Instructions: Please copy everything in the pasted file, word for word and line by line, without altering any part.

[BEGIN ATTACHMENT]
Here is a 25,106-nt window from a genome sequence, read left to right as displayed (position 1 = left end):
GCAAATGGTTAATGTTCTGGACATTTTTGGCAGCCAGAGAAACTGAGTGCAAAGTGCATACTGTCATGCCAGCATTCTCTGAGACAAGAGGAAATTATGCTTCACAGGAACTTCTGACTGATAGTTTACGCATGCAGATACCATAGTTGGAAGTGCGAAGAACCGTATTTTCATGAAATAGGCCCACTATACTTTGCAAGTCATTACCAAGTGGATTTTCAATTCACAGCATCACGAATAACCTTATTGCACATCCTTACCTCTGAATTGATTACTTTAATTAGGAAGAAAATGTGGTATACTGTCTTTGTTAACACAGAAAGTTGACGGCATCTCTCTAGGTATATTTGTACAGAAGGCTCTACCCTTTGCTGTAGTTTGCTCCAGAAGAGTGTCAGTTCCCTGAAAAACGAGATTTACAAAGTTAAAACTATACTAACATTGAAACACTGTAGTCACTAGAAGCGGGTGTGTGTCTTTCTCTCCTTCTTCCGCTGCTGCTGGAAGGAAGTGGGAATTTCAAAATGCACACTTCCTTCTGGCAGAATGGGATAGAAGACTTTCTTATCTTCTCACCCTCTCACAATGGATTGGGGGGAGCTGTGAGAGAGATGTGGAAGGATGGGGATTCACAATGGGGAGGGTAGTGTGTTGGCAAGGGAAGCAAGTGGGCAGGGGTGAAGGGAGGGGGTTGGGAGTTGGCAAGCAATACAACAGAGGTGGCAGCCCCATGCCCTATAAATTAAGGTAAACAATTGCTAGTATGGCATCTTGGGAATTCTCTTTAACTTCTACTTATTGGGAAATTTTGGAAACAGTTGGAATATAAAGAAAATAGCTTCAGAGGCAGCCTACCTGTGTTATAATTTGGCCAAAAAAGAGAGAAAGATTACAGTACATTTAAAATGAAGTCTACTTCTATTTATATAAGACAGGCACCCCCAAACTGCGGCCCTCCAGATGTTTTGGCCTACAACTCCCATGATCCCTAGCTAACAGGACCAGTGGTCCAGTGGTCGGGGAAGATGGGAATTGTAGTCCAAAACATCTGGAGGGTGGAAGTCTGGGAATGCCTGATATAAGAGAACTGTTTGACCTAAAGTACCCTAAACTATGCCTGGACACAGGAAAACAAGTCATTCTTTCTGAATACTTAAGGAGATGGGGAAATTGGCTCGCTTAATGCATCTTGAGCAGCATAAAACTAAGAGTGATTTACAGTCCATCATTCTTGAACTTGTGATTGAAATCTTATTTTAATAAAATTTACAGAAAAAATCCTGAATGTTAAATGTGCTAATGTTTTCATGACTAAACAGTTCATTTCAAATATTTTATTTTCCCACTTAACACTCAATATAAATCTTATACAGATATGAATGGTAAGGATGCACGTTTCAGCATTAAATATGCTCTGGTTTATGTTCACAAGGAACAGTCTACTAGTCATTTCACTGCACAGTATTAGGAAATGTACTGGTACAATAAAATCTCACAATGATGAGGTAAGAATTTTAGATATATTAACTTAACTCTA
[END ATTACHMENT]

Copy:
Here is a 25,106-nt window from a genome sequence, read left to right as displayed (position 1 = left end):
GCAAATGGTTAATGTTCTGGACATTTTTGGCAGCCAGAGAAACTGAGTGCAAAGTGCATACTGTCATGCCAGCATTCTCTGAGACAAGAGGAAATTATGCTTCACAGGAACTTCTGACTGATAGTTTACGCATGCAGATACCATAGTTGGAAGTGCGAAGAACCGTATTTTCATGAAATAGGCCCACTATACTTTGCAAGTCATTACCAAGTGGATTTTCAATTCACAGCATCACGAATAACCTTATTGCACATCCTTACCTCTGAATTGATTACTTTAATTAGGAAGAAAATGTGGTATACTGTCTTTGTTAACACAGAAAGTTGACGGCATCTCTCTAGGTATATTTGTACAGAAGGCTCTACCCTTTGCTGTAGTTTGCTCCAGAAGAGTGTCAGTTCCCTGAAAAACGAGATTTACAAAGTTAAAACTATACTAACATTGAAACACTGTAGTCACTAGAAGCGGGTGTGTGTCTTTCTCTCCTTCTTCCGCTGCTGCTGGAAGGAAGTGGGAATTTCAAAATGCACACTTCCTTCTGGCAGAATGGGATAGAAGACTTTCTTATCTTCTCACCCTCTCACAATGGATTGGGGGGAGCTGTGAGAGAGATGTGGAAGGATGGGGATTCACAATGGGGAGGGTAGTGTGTTGGCAAGGGAAGCAAGTGGGCAGGGGTGAAGGGAGGGGGTTGGGAGTTGGCAAGCAATACAACAGAGGTGGCAGCCCCATGCCCTATAAATTAAGGTAAACAATTGCTAGTATGGCATCTTGGGAATTCTCTTTAACTTCTACTTATTGGGAAATTTTGGAAACAGTTGGAATATAAAGAAAATAGCTTCAGAGGCAGCCTACCTGTGTTATAATTTGGCCAAAAAAGAGAGAAAGATTACAGTACATTTAAAATGAAGTCTACTTCTATTTATATAAGACAGGCACCCCCAAACTGCGGCCCTCCAGATGTTTTGGCCTACAACTCCCATGATCCCTAGCTAACAGGACCAGTGGTCCAGTGGTCGGGGAAGATGGGAATTGTAGTCCAAAACATCTGGAGGGTGGAAGTCTGGGAATGCCTGATATAAGAGAACTGTTTGACCTAAAGTACCCTAAACTATGCCTGGACACAGGAAAACAAGTCATTCTTTCTGAATACTTAAGGAGATGGGGAAATTGGCTCGCTTAATGCATCTTGAGCAGCATAAAACTAAGAGTGATTTACAGTCCATCATTCTTGAACTTGTGATTGAAATCTTATTTTAATAAAATTTACAGAAAAAATCCTGAATGTTAAATGTGCTAATGTTTTCATGACTAAACAGTTCATTTCAAATATTTTATTTTCCCACTTAACACTCAATATAAATCTTATACAGATATGAATGGTAAGGATGCACGTTTCAGCATTAAATATGCTCTGGTTTATGTTCACAAGGAACAGTCTACTAGTCATTTCACTGCACAGTATTAGGAAATGTACTGGTACAATAAAATCTCACAATGATGAGGTAAGAATTTTAGATATATTAACTTAACTCTA